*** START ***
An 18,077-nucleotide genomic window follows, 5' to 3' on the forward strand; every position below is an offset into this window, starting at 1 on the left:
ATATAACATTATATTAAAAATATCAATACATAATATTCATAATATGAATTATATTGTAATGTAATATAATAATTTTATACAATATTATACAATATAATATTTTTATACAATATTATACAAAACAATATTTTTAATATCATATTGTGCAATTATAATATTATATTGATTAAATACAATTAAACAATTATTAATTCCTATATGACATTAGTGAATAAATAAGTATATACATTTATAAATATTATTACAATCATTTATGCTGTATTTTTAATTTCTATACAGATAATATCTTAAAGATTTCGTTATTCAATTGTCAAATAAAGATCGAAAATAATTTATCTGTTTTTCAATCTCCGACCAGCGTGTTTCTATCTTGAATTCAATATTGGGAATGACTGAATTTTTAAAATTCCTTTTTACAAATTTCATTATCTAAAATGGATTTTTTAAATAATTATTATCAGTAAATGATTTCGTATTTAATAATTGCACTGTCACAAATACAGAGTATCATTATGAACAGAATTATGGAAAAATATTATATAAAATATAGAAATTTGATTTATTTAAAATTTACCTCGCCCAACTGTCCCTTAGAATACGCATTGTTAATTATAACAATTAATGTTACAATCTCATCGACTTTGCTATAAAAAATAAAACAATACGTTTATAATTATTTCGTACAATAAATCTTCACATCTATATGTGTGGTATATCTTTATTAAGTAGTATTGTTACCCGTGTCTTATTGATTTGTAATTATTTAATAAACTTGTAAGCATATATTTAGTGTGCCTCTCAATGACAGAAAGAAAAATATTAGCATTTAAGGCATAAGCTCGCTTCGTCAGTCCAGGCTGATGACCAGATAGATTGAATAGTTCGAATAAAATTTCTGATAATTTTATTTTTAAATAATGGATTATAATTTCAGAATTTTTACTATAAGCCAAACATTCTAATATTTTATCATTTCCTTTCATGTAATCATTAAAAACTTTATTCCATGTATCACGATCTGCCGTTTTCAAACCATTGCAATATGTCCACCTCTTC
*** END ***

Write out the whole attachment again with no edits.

An 18,077-nucleotide genomic window follows, 5' to 3' on the forward strand; every position below is an offset into this window, starting at 1 on the left:
ATATAACATTATATTAAAAATATCAATACATAATATTCATAATATGAATTATATTGTAATGTAATATAATAATTTTATACAATATTATACAATATAATATTTTTATACAATATTATACAAAACAATATTTTTAATATCATATTGTGCAATTATAATATTATATTGATTAAATACAATTAAACAATTATTAATTCCTATATGACATTAGTGAATAAATAAGTATATACATTTATAAATATTATTACAATCATTTATGCTGTATTTTTAATTTCTATACAGATAATATCTTAAAGATTTCGTTATTCAATTGTCAAATAAAGATCGAAAATAATTTATCTGTTTTTCAATCTCCGACCAGCGTGTTTCTATCTTGAATTCAATATTGGGAATGACTGAATTTTTAAAATTCCTTTTTACAAATTTCATTATCTAAAATGGATTTTTTAAATAATTATTATCAGTAAATGATTTCGTATTTAATAATTGCACTGTCACAAATACAGAGTATCATTATGAACAGAATTATGGAAAAATATTATATAAAATATAGAAATTTGATTTATTTAAAATTTACCTCGCCCAACTGTCCCTTAGAATACGCATTGTTAATTATAACAATTAATGTTACAATCTCATCGACTTTGCTATAAAAAATAAAACAATACGTTTATAATTATTTCGTACAATAAATCTTCACATCTATATGTGTGGTATATCTTTATTAAGTAGTATTGTTACCCGTGTCTTATTGATTTGTAATTATTTAATAAACTTGTAAGCATATATTTAGTGTGCCTCTCAATGACAGAAAGAAAAATATTAGCATTTAAGGCATAAGCTCGCTTCGTCAGTCCAGGCTGATGACCAGATAGATTGAATAGTTCGAATAAAATTTCTGATAATTTTATTTTTAAATAATGGATTATAATTTCAGAATTTTTACTATAAGCCAAACATTCTAATATTTTATCATTTCCTTTCATGTAATCATTAAAAACTTTATTCCATGTATCACGATCTGCCGTTTTCAAACCATTGCAATATGTCCACCTCTTC